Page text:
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Father's praise for disability sport group


By Caroline McMorran


Garry McLeod, David McLeod, Highland Disability Golf, Special Olympics
Garry McLeod, David McLeod, Highland Disability Golf, Special Olympics

A DAD has paid tribute to a disabled sports organisation for the "confidence boost" it has given his adult son.

David McLeod has spoken about the way his son Garry has embraced the wider world after joining Highland Disability Golf.

The 39-year-old overcame his fear of solo travel to attend practise sessions in Inverness and competitions across Great Britain.

And 6ft 6in Garry reached a pinnacle of success when he won a gold medal at the organisation's 40th Anniversary Special Olympics in Stirling last year.

Dad David and mum Maureen, with whom Garry lives at Trentham Street, Helmsdale, were overjoyed at his triumph. And so too was Garry who wore his medal round his neck for some weeks afterwards.

When Garry was young, his parents were told that he was a "slow learner" and also that he had no coordination and would never ride a bike or play sports such as golf or tennis.

But the former Helmsdale Primary and Golspie High School pupil has gone on to prove the medics wrong.

His prowess at golf was spotted as a child by his grandfather when the two would play on the Helmsdale course.

"My father said he had real potential," said Mr McLeod,

"But he was too full of nonsense and carry-on at that time!"

Garry, who works as a part-time village officer for Highland Council, is well known and popular in his community and a real "character".

His dad said: "He does the streets and the public conveniences and directs people every day! It suits him down to the ground."

He is a regular in the village's hostelries and is at social gatherings – although he does not drink and instead goes for the "craic".

He is mad keen on his bike and also on lorries – he has a large model lorry collection – and is known by every driver of Caithness haulier D Steven & Son. Two of the drivers recently stopped to help him out when they saw him at the side of the road with a puncture on his bike.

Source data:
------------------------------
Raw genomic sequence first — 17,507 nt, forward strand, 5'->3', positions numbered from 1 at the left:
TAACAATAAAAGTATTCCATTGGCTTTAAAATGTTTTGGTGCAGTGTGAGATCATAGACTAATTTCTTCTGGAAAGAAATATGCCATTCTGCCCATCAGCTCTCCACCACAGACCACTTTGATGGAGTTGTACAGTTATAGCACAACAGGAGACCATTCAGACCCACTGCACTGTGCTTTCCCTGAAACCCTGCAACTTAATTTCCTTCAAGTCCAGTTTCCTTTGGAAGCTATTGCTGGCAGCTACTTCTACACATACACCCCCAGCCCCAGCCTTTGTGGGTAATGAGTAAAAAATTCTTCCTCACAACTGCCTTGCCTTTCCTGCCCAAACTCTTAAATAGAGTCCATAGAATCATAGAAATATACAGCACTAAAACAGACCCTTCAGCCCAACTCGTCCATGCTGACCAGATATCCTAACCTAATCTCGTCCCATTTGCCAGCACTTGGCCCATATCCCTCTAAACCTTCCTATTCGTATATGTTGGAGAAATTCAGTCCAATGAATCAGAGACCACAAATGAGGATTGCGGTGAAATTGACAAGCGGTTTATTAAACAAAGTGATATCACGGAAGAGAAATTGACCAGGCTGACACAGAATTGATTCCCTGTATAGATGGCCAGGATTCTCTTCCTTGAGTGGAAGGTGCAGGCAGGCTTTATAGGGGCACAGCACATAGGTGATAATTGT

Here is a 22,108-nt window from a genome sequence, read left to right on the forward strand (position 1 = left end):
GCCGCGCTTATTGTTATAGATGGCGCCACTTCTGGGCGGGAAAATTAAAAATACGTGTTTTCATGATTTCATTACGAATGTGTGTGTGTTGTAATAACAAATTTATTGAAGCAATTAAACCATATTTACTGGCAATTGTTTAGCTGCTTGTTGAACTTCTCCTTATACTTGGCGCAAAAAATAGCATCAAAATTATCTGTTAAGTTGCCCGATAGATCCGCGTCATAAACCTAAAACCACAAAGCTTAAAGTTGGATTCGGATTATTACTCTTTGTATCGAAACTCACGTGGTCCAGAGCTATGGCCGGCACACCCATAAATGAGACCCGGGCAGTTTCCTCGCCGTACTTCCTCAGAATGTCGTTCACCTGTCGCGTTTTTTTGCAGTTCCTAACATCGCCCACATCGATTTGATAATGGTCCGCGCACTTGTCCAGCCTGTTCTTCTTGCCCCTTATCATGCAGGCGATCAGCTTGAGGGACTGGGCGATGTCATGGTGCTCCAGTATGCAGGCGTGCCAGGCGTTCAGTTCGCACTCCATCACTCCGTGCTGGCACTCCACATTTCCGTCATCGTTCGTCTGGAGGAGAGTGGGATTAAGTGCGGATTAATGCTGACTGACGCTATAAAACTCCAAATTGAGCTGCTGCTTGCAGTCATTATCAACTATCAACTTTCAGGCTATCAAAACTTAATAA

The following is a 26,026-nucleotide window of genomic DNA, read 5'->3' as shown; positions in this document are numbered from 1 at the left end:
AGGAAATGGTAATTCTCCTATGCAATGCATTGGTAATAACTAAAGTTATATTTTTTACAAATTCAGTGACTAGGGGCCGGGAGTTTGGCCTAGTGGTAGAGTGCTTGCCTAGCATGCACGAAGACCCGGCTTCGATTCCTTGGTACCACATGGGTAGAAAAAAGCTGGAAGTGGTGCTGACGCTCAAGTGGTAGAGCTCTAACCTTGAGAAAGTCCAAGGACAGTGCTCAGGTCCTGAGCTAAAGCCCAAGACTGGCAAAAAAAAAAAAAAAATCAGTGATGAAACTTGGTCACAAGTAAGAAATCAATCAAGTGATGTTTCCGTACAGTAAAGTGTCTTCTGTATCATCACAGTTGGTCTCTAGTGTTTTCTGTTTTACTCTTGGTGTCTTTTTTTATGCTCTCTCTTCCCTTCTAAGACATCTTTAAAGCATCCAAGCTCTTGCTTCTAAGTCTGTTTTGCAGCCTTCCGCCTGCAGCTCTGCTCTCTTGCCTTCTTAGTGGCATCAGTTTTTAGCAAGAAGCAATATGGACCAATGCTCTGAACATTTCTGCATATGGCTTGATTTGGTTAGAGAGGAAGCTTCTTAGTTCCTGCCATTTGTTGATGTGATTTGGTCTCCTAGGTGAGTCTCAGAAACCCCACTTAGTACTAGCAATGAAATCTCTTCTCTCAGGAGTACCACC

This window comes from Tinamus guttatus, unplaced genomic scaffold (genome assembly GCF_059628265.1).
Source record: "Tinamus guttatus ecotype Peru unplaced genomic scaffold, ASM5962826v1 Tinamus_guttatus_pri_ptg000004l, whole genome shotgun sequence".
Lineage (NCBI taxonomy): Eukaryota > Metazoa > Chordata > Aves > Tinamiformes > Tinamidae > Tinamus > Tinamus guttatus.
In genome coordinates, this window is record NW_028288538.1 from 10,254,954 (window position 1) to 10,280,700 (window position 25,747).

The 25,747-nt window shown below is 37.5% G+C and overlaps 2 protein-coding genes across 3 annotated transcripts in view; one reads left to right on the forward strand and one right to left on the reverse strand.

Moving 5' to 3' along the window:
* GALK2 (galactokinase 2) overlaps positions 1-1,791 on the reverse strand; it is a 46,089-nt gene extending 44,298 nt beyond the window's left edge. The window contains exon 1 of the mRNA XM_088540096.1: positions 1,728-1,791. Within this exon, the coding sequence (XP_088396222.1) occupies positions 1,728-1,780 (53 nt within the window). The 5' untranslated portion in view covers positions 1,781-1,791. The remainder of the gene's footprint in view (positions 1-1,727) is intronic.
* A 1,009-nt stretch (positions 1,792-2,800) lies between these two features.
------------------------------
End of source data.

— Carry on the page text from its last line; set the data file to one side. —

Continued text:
But Garry refused point blank to travel further afield and initially strongly resisted attempts by family friend Graham Grant, a local plumber, to get him to attend disability golf in Inverness.

"He was frightened of being on his own in a train and it took a lot of persuasion before we finally got him to go," said Mr McLeod.

But eventually Garry began taking the 2pm train from Helmsdale to attend practise sessions in Inverness once a week from March to October, arriving home at 11pm with fellow "Helmie" Jim Kelly, who provided a lift.

And since these early days he has blossomed, attending competitions across Scotland and also at Bath and Sheffield and winning a number of trophies. His brother Kevin, who lives in Inverness, is a huge support and has often accompanied him on away trips.

At Stirling, Garry won the division two tournament with a total score of 127 from rounds of 66 and 61.

"We find it unbelievable – he has changed completely and will go anywhere. He is now the furthest travelled of us all!" said Mr McLeod.

"We are very grateful for the care and support Highland Disability Sport has shown Garry. They have helped him enormously."

Highland Disability Golf coach Ronnie Mitchell said: "Garry is a pleasure to know. The dedication he has shown is just fantastic."



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